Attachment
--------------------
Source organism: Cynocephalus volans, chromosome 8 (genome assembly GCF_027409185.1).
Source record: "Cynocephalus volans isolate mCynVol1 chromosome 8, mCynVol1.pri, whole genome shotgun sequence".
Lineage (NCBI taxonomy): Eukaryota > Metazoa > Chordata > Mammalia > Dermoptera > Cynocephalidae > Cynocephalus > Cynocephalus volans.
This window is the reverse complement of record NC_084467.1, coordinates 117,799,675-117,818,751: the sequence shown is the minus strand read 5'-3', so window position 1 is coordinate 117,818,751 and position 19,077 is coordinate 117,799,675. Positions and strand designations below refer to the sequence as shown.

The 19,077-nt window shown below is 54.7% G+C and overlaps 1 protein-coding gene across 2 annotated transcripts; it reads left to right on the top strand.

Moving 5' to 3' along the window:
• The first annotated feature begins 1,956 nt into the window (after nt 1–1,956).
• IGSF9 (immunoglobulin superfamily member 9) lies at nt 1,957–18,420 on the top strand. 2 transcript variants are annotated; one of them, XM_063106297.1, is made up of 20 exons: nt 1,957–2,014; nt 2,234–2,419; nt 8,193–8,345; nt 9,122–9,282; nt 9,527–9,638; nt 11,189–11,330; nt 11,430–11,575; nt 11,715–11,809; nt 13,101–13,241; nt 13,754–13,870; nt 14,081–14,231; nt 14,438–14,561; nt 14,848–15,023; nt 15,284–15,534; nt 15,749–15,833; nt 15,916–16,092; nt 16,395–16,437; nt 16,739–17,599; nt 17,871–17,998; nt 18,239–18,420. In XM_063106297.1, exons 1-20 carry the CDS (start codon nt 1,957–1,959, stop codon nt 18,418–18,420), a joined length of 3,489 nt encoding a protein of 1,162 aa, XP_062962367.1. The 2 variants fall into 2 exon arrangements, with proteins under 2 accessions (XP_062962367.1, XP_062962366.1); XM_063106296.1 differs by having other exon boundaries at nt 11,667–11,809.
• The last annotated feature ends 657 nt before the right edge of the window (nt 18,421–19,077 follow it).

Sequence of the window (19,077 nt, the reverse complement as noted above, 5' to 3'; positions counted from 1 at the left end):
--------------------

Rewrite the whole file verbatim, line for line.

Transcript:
Source organism: Cynocephalus volans, chromosome 8 (genome assembly GCF_027409185.1).
Source record: "Cynocephalus volans isolate mCynVol1 chromosome 8, mCynVol1.pri, whole genome shotgun sequence".
Lineage (NCBI taxonomy): Eukaryota > Metazoa > Chordata > Mammalia > Dermoptera > Cynocephalidae > Cynocephalus > Cynocephalus volans.
This window is the reverse complement of record NC_084467.1, coordinates 117,799,675-117,818,751: the sequence shown is the minus strand read 5'-3', so window position 1 is coordinate 117,818,751 and position 19,077 is coordinate 117,799,675. Positions and strand designations below refer to the sequence as shown.

The 19,077-nt window shown below is 54.7% G+C and overlaps 1 protein-coding gene across 2 annotated transcripts; it reads left to right on the top strand.

Moving 5' to 3' along the window:
• The first annotated feature begins 1,956 nt into the window (after nt 1–1,956).
• IGSF9 (immunoglobulin superfamily member 9) lies at nt 1,957–18,420 on the top strand. 2 transcript variants are annotated; one of them, XM_063106297.1, is made up of 20 exons: nt 1,957–2,014; nt 2,234–2,419; nt 8,193–8,345; nt 9,122–9,282; nt 9,527–9,638; nt 11,189–11,330; nt 11,430–11,575; nt 11,715–11,809; nt 13,101–13,241; nt 13,754–13,870; nt 14,081–14,231; nt 14,438–14,561; nt 14,848–15,023; nt 15,284–15,534; nt 15,749–15,833; nt 15,916–16,092; nt 16,395–16,437; nt 16,739–17,599; nt 17,871–17,998; nt 18,239–18,420. In XM_063106297.1, exons 1-20 carry the CDS (start codon nt 1,957–1,959, stop codon nt 18,418–18,420), a joined length of 3,489 nt encoding a protein of 1,162 aa, XP_062962367.1. The 2 variants fall into 2 exon arrangements, with proteins under 2 accessions (XP_062962367.1, XP_062962366.1); XM_063106296.1 differs by having other exon boundaries at nt 11,667–11,809.
• The last annotated feature ends 657 nt before the right edge of the window (nt 18,421–19,077 follow it).

Sequence of the window (19,077 nt, the reverse complement as noted above, 5' to 3'; positions counted from 1 at the left end):